• As an educator, this would be my guess too. An example for primary school would be this: 6 months makes a big difference in a tot’s education in the early years. By age 10, they’ve easily caught up to their peers. I can tell who’s born at the start/end of the intake when I’m in a yr 1 classroom, but not by yr 3.

          I think there’s research, but I don’t know where to find it.

          • As an English as a Second Language teacher, I agree. It is my experience that bilingual children typically start speaking later than their monolingual peers, and have trouble separating the languages as they are building their vocabulary for both. Although that view has been challenged in studies of bilingual children. However, these children usually catch up to their peers quickly and have an easier time learning multiple languages as they get older. It can be a huge benefit for them in the long run.

            Here is a link to the Center for Applied Linguistics. They have a great study with references for other professionals in the field.

      • QoB, just a note about your last statement – Baby Signing Time is actually ASL, and we plan to continue teaching our son ASL as long as he is interested in the hopes that he will use it as a second language. We’ve avoided “baby signs” and stuck with ASL for this reason as well.

        • Ah, ok, thanks for the clarification. From what I’d previously read about baby signing books and DVDs etc., it sounded like isolated vocabulary words and not a full grammatical sign language like ASL.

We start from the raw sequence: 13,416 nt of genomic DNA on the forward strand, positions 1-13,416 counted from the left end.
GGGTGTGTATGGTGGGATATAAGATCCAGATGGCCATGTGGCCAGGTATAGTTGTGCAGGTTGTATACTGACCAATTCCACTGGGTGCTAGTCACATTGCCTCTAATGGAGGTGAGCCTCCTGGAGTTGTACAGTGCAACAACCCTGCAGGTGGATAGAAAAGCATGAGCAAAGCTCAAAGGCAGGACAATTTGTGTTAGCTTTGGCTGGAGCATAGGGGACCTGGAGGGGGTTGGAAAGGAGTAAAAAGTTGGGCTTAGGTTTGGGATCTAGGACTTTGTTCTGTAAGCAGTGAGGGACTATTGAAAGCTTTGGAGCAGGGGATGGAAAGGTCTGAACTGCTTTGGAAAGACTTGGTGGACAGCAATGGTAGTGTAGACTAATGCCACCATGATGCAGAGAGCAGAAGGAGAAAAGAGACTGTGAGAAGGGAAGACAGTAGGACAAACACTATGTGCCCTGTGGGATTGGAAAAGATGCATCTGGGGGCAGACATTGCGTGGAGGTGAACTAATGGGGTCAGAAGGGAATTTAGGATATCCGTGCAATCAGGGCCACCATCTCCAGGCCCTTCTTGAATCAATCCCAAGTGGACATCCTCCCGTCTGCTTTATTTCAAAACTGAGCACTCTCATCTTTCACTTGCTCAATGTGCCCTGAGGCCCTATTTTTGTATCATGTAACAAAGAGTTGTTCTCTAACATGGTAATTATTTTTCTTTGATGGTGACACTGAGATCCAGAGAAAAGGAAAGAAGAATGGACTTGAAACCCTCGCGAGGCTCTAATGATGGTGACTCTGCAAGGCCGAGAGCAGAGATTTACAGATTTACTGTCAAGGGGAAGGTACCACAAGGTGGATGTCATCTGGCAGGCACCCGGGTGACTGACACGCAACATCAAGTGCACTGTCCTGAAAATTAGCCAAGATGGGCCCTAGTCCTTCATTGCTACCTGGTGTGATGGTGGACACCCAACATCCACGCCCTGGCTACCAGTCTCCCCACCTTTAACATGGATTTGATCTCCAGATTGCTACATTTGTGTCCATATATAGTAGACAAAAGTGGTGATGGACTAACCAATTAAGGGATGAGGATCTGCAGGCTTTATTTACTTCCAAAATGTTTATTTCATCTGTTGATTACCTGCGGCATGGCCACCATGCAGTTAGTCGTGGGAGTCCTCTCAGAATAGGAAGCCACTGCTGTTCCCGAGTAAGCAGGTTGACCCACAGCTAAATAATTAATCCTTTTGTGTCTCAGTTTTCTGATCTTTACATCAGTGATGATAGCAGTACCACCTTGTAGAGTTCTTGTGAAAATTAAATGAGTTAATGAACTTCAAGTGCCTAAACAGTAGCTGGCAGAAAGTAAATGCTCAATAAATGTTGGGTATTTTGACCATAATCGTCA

• I have two family stories.
      My nephew learned baby sign language and he had no delay in his verbal development. He is now a very bright 6 year old who is reading at probably a grade 2 level.
      My brother and sister in law did not bother to teach their second son any sign language. He had no speech delay but he is certainly throws more tantrums and is far more ‘destructive’.
      However, these differences can’t be wholly attributed to learning sign language or not. Nephew #1 was taken care of during the day by my brother for his first year because he couldn’t find a job and sister-in-law had one. Nephew #2 was taken care of by my sister-in-law because my brother, at that point, had a good full time job. My brother is very calm and my sister in law is not. So, there’s that.